I get knocked down, but I get up again

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Last week I was running to catch the train. It was just starting to snow, and I was hoping to get home before things really picked up. The doors were closing and a man stuck his hand out to hold them open for me—how nice of him.

Two steps to go before I would be safely inside and I slipped in the kind of way you see cartoon animals slip on banana peels. I slipped and fell hard on my back. I lay for what felt like two minutes but was probably closer to two seconds before realizing my right arm and leg was between the subway car and the platform, a dangerous place for which new New Yorkers are warned to stay away. I quickly, dizzily rolled my way over to the platform and slowly sat up.

“I think I hit my head,” I said to what I thought would be a crowd of strangers hurrying to lend a hand.

But no one seemed to notice except for the subway conductor who gave me a thumbs up before closing the doors for good. It scared me more than it hurt me, at least until the next day when my whole body ached from what I presume was a combination of whiplash and landing flat on the corner of the subway platform. But not one single person asked me if I was ok, not even when I was sobbing on the stairs for 22 minutes while I waited for the next Q train. Yeah, now you know why I was running to catch the previous one.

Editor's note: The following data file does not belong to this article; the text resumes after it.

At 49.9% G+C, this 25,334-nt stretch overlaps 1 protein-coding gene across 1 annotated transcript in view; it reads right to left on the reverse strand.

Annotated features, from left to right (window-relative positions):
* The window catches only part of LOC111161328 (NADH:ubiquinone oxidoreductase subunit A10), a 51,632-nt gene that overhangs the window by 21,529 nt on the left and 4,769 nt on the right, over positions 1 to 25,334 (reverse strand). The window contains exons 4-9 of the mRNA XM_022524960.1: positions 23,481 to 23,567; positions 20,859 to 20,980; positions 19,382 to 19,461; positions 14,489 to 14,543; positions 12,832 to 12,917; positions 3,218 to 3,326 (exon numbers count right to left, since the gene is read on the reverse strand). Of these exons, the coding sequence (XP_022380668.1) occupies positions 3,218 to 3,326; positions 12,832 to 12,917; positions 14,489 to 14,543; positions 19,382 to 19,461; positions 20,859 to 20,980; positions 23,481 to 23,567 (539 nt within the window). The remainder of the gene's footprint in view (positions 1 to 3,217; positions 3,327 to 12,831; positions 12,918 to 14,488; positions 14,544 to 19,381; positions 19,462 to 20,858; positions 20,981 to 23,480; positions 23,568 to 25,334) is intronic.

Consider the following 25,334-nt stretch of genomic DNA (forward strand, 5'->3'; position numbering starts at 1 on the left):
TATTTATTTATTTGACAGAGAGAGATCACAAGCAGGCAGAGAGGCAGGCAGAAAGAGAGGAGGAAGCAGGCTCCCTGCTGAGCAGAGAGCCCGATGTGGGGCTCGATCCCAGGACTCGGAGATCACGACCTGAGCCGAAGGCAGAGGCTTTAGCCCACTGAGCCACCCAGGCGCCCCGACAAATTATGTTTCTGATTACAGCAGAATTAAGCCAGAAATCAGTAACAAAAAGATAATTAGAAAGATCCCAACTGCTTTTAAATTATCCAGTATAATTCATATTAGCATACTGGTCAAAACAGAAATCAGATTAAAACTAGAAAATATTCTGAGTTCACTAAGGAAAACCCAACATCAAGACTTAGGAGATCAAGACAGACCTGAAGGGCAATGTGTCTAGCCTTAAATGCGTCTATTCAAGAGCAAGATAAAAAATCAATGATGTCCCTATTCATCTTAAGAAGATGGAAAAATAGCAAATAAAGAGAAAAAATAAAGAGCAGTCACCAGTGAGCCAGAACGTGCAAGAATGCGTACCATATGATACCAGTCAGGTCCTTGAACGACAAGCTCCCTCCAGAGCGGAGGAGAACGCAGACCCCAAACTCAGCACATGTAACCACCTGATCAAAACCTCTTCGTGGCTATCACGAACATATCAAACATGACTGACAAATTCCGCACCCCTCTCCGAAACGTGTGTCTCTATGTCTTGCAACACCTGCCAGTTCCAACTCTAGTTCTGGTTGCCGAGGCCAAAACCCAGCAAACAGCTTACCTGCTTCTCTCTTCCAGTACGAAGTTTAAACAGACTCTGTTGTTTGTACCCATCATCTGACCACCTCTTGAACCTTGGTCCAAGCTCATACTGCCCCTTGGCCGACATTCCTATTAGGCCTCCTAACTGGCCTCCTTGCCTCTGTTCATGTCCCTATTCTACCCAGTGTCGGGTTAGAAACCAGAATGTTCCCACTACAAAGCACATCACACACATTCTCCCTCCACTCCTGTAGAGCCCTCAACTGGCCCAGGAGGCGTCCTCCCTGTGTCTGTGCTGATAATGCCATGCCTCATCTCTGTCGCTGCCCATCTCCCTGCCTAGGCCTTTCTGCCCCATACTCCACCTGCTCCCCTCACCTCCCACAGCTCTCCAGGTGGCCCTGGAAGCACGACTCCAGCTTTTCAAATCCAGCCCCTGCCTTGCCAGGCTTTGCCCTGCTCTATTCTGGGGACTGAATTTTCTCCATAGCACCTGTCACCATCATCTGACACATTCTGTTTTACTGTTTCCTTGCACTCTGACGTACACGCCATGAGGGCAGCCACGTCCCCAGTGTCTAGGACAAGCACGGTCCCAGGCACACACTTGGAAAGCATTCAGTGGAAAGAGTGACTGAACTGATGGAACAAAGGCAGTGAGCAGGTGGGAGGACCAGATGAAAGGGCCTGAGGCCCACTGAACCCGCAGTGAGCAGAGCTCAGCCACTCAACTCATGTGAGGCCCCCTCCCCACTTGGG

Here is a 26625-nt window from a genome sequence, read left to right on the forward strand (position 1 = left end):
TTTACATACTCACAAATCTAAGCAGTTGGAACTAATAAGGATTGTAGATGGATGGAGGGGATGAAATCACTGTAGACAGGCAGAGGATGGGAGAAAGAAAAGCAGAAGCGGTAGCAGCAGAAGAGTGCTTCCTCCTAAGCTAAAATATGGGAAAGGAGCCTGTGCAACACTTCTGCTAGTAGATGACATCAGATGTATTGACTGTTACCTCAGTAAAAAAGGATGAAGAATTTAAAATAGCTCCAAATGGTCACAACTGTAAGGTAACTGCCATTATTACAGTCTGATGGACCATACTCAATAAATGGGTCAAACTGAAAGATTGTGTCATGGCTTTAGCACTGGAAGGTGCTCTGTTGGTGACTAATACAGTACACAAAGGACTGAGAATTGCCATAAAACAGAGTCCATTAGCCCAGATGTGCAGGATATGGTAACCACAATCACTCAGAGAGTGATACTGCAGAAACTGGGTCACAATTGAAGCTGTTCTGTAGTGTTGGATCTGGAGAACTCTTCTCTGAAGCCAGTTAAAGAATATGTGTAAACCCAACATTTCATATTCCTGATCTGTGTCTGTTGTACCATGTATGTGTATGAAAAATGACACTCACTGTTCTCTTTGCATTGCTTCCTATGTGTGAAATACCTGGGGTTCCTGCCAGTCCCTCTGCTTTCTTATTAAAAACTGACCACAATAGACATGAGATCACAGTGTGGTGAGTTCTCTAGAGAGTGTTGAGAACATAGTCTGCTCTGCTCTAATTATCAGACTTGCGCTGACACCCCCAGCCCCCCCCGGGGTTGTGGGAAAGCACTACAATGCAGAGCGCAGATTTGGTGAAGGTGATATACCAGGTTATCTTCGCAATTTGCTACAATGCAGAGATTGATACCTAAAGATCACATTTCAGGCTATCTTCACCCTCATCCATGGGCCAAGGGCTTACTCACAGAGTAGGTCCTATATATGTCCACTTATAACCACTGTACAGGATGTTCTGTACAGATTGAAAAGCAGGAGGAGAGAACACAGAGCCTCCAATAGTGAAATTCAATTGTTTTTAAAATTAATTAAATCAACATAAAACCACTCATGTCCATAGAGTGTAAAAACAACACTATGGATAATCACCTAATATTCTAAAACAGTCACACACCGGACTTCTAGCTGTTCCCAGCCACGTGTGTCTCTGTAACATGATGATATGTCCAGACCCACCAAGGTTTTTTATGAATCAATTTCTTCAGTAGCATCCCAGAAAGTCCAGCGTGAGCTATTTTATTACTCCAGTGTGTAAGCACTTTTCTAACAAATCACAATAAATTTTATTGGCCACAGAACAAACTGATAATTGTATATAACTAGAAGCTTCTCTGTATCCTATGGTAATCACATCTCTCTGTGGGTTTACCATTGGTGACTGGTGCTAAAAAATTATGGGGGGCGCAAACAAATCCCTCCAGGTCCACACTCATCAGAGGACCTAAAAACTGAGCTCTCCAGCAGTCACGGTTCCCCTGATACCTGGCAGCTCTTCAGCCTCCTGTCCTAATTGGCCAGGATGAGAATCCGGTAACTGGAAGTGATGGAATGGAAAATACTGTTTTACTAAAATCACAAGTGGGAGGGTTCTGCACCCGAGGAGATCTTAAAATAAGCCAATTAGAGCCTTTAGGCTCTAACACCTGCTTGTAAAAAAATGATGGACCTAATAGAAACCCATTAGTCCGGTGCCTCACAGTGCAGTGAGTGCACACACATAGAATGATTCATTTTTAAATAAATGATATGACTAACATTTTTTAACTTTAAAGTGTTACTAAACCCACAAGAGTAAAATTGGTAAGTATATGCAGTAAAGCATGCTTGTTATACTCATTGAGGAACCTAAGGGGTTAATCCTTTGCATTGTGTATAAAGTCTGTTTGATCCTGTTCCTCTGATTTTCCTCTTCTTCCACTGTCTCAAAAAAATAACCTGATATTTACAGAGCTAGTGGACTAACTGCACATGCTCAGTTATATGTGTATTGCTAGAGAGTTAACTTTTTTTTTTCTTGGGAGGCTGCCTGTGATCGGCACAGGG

Here’s my theory… because I refuse to believe everyone in this city is horrible. Maybe no one thought to comfort me  because I was wearing my black leather jacket. Girls in black leather jackets don’t usually look like they need help. Girls in black leather jackets always look cool and independent and effortless and they also probably don’t fall in public places. At least, that’s what I tell myself when I’m wearing my leather jacket.

I have always wanted a real leather jacket to keep forever and hopefully pass down to my future daughter. And I think this one is pretty perfect. I imagine it camouflaging all of my a-line dresses and and delicate blouses, just so everyone knows I mean business and don’t need your help. Except when I fall.

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[jacket-uo (similar), top-free people, jeans-zara, shoes-doc marten, necklace-madewell]

on watching yourself grow up

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Having a blog to document arguably one’s most formative years is weird. Having a blog to document what one wears during those most formative years is way weird.

Thankfully I decided early on this little piece of internet would not be a public diary. I saved the majority of my juicy first date night stories and weepy first days in a new city rants (most of them, at least) for spilling into the ears of close friends. Instead these four-ish years of Ragged or Well-Dressed has documented what I look like. Just great.

My relationship with the way I look has, for the most part, been pretty simple.

LOL JK.

My relationship with the way I look was solely determined by men until one broke up with me and I cut off all of my hair and started this blog.

My heart was halved and with it my long tresses. But instead of the cliched break-up bob I went full on Miley, letting the hairdresser determine my fate. She said I would look great with the sides buzzed. I followed her lead blindly, leaving my confidence on the floor along with my severed locks. I loved my new do, but no one else really did, leaving me to determine my own worth, my own beauty standards by myself.